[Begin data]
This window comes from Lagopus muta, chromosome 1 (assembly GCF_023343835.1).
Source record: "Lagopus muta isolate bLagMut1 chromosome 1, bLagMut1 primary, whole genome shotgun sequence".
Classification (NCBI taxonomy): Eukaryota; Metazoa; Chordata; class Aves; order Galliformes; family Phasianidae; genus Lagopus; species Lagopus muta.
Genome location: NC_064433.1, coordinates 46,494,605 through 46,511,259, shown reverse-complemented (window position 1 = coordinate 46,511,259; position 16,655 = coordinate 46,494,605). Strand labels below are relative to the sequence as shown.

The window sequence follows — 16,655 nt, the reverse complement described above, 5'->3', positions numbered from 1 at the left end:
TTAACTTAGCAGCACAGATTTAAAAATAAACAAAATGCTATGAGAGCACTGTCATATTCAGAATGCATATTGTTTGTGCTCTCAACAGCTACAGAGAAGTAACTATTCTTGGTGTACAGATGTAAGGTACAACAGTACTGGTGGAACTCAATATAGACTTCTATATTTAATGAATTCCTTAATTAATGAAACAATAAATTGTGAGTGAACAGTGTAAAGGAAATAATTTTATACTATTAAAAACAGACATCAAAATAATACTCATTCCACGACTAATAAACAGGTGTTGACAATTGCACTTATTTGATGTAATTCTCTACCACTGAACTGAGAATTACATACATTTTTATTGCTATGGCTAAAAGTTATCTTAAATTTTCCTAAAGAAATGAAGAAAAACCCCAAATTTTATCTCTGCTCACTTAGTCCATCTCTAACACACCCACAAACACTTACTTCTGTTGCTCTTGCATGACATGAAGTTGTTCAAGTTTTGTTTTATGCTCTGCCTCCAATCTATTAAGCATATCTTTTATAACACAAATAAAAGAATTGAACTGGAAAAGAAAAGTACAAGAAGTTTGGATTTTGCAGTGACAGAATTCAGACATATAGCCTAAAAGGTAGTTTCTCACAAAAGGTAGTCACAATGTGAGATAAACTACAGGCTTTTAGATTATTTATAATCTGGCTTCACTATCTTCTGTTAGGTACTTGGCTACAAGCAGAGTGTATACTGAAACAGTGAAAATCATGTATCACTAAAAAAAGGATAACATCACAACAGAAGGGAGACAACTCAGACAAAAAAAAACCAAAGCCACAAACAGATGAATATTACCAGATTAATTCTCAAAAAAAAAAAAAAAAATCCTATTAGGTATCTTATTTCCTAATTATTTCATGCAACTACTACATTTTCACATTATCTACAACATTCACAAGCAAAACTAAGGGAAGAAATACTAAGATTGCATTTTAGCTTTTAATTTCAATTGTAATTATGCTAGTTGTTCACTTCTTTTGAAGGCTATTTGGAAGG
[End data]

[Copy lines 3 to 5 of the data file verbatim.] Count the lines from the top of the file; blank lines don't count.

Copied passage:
Classification (NCBI taxonomy): Eukaryota; Metazoa; Chordata; class Aves; order Galliformes; family Phasianidae; genus Lagopus; species Lagopus muta.
Genome location: NC_064433.1, coordinates 46,494,605 through 46,511,259, shown reverse-complemented (window position 1 = coordinate 46,511,259; position 16,655 = coordinate 46,494,605). Strand labels below are relative to the sequence as shown.

The window sequence follows — 16,655 nt, the reverse complement described above, 5'->3', positions numbered from 1 at the left end: